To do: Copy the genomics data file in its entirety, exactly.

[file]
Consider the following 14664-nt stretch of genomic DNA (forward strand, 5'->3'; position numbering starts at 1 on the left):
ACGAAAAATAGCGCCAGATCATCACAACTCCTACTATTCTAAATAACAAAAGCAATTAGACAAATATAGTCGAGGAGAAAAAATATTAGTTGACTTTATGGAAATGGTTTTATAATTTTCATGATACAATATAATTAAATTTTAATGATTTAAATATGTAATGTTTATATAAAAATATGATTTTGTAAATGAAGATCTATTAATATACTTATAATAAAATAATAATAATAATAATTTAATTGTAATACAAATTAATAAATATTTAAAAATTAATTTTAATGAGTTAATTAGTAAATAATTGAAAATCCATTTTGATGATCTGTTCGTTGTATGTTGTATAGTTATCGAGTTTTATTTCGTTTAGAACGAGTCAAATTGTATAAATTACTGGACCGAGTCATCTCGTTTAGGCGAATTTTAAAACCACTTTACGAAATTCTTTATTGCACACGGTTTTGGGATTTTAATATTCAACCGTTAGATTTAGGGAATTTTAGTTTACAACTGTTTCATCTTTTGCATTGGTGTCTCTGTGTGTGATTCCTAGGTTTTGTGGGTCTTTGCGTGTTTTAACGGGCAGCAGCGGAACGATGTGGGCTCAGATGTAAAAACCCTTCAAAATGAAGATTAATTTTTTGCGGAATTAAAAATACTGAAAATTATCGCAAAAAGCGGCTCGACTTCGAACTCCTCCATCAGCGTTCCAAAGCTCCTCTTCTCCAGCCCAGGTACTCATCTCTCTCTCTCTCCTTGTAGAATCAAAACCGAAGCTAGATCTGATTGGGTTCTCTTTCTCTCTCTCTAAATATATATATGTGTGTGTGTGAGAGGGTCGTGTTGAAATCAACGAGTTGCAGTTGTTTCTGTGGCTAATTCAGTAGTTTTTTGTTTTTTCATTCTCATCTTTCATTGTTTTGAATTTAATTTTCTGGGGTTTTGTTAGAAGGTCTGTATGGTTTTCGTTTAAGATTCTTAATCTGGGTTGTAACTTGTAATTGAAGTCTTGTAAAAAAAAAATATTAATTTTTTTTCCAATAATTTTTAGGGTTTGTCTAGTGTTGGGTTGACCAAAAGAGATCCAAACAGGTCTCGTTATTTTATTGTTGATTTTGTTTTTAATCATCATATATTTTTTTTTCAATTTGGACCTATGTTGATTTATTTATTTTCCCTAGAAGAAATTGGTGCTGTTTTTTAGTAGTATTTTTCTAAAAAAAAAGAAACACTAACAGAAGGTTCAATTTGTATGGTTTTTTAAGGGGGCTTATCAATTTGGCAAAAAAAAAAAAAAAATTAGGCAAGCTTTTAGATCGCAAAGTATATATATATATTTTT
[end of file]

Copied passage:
Consider the following 14664-nt stretch of genomic DNA (forward strand, 5'->3'; position numbering starts at 1 on the left):
ACGAAAAATAGCGCCAGATCATCACAACTCCTACTATTCTAAATAACAAAAGCAATTAGACAAATATAGTCGAGGAGAAAAAATATTAGTTGACTTTATGGAAATGGTTTTATAATTTTCATGATACAATATAATTAAATTTTAATGATTTAAATATGTAATGTTTATATAAAAATATGATTTTGTAAATGAAGATCTATTAATATACTTATAATAAAATAATAATAATAATAATTTAATTGTAATACAAATTAATAAATATTTAAAAATTAATTTTAATGAGTTAATTAGTAAATAATTGAAAATCCATTTTGATGATCTGTTCGTTGTATGTTGTATAGTTATCGAGTTTTATTTCGTTTAGAACGAGTCAAATTGTATAAATTACTGGACCGAGTCATCTCGTTTAGGCGAATTTTAAAACCACTTTACGAAATTCTTTATTGCACACGGTTTTGGGATTTTAATATTCAACCGTTAGATTTAGGGAATTTTAGTTTACAACTGTTTCATCTTTTGCATTGGTGTCTCTGTGTGTGATTCCTAGGTTTTGTGGGTCTTTGCGTGTTTTAACGGGCAGCAGCGGAACGATGTGGGCTCAGATGTAAAAACCCTTCAAAATGAAGATTAATTTTTTGCGGAATTAAAAATACTGAAAATTATCGCAAAAAGCGGCTCGACTTCGAACTCCTCCATCAGCGTTCCAAAGCTCCTCTTCTCCAGCCCAGGTACTCATCTCTCTCTCTCTCCTTGTAGAATCAAAACCGAAGCTAGATCTGATTGGGTTCTCTTTCTCTCTCTCTAAATATATATATGTGTGTGTGTGAGAGGGTCGTGTTGAAATCAACGAGTTGCAGTTGTTTCTGTGGCTAATTCAGTAGTTTTTTGTTTTTTCATTCTCATCTTTCATTGTTTTGAATTTAATTTTCTGGGGTTTTGTTAGAAGGTCTGTATGGTTTTCGTTTAAGATTCTTAATCTGGGTTGTAACTTGTAATTGAAGTCTTGTAAAAAAAAAATATTAATTTTTTTTCCAATAATTTTTAGGGTTTGTCTAGTGTTGGGTTGACCAAAAGAGATCCAAACAGGTCTCGTTATTTTATTGTTGATTTTGTTTTTAATCATCATATATTTTTTTTTCAATTTGGACCTATGTTGATTTATTTATTTTCCCTAGAAGAAATTGGTGCTGTTTTTTAGTAGTATTTTTCTAAAAAAAAAGAAACACTAACAGAAGGTTCAATTTGTATGGTTTTTTAAGGGGGCTTATCAATTTGGCAAAAAAAAAAAAAAAATTAGGCAAGCTTTTAGATCGCAAAGTATATATATATATTTTT